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A History Of Racial Tension

By Pius Kamau

04 May, 2004
Denver Post

Some new Indian doctors have been arriving in Colorado, the "whitest"
medical community in America. A small nest of East Indian physicians has
steadily grown around me. It's significant since, for more than two
decades, I was one of just three black surgeons and one of about 20 black
physicians in a huge community of white doctors. They say misery loves
company; perhaps the new arrivals will help dilute the vitriol that chokes
so many hearts.

Dark foreigners have distinct pedigrees. Some Indians are Brahmins, others
Warriors; to Hindus, blacks are a rung below Untouchables. Medically,
we're poles apart. We say little to each other to unthaw a natural chill.
Every time we cross paths, the past bubbles up. Like the world's many
competing tribes, we suspiciously eye each other from positions defined by

Ours is a relationship that mirrors my colonial past. In East Africa, we
lived side by side. Africans were always Indians' servants. Indians were
second-class citizens. (Europeans were first and Africans third.) Mahatma
Gandhi may have led his nation's fight against British rule, but Kenya's
Indians never joined Africans in their struggle for independence;
colonialism was just fine.

Sometimes a gesture or a look can trigger a flood of memories. Like their
kin in Africa, these new arrivals walk and talk together, alone. They look
past us, meaning "Expect nothing from us."

Certain religions govern their followers' behavior, controlling every
motion, emotion and thought. Hindus can't help themselves. Humanity exists
in a rigid chamber in Hinduism; one's caste never changes. Brahmins are
empowered; lower castes enslaved. Blacks fit nicely within this group.

After living with Hindu culture for decades, I've found only two Indian
luminaries worthy of admiration: Rabindranath Tagore, the poet of love and
patience; and Gandhi, who was assassinated for his reconciliatory
teachings. Any religion whose gods consign a large number of its children
to slavery and bondage is suspect and odious. With due respect to
mythologist Joseph Campbell, I find Shiva, Brahma, Vishnu, Krishna and
other Hindu gods unconvincing.

Sometimes we're our father's sons, slavish practitioners of the tribe's
customs and our history's reflection pond. Aurora's Hindus resemble others
in my Africa.

While attending the first multiracial college in Kenya, many of my Indian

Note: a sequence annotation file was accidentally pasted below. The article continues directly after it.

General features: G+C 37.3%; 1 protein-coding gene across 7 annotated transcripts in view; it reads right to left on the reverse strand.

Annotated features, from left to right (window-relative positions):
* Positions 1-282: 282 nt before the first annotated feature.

classmates came from wealthy families. Our Patels, Sharmas, Shahs and
Mistris had little time for Africans. To them we'd always be inferior,
even though Kenya was "free."

For decades, they had lived privileged lives. Even though blacks had seats
in Parliament, Indians owned banks and commerce. My classmates knew that true power lay with those who pay. They shared little with the rest of us;
they held on to their commercial spoils until blacks pried them from their

There were exceptions, though; an Indian Christian friend became my
roommate all through medical school. Christianity, it seems, releases the
Hindu mind from its rigid shackles, unraveling the tight coils of dogma.
Like the monotheist Muslims, Christians are more accessible because
charity and love of neighbor are the central tenets of their creeds.

In 1972, Uganda's Idi Amin expelled 52,000 Indians from his country. It
wasn't a smart move, but it expressed the frustration, anger and envy that
many Ugandans felt.

In Aurora, we run into each other in corridors and the past is unfurled
before us. But there's no bitterness in me, only a wish they would open
their minds to a world that's fluid and not always divided into rigid
castes. I wish they could be convinced that we're not Untouchables. We're
only trying to make our way through life the best we can.

I'm glad these dark people are among us. I know they'll help relieve some
of our misery.

(Pius Kamau of Aurora is a thoracic and general surgeon and a commentator
on National Public Radio's "Morning Edition." He was born and raised in
Kenya and immigrated to the U.S. in 1971. His column appears on alternate
Wednesdays in the Denver Post. Comments on this article may be emailed to
openforum @ To be considered, letters must include full
name, home town and daytime phone number.)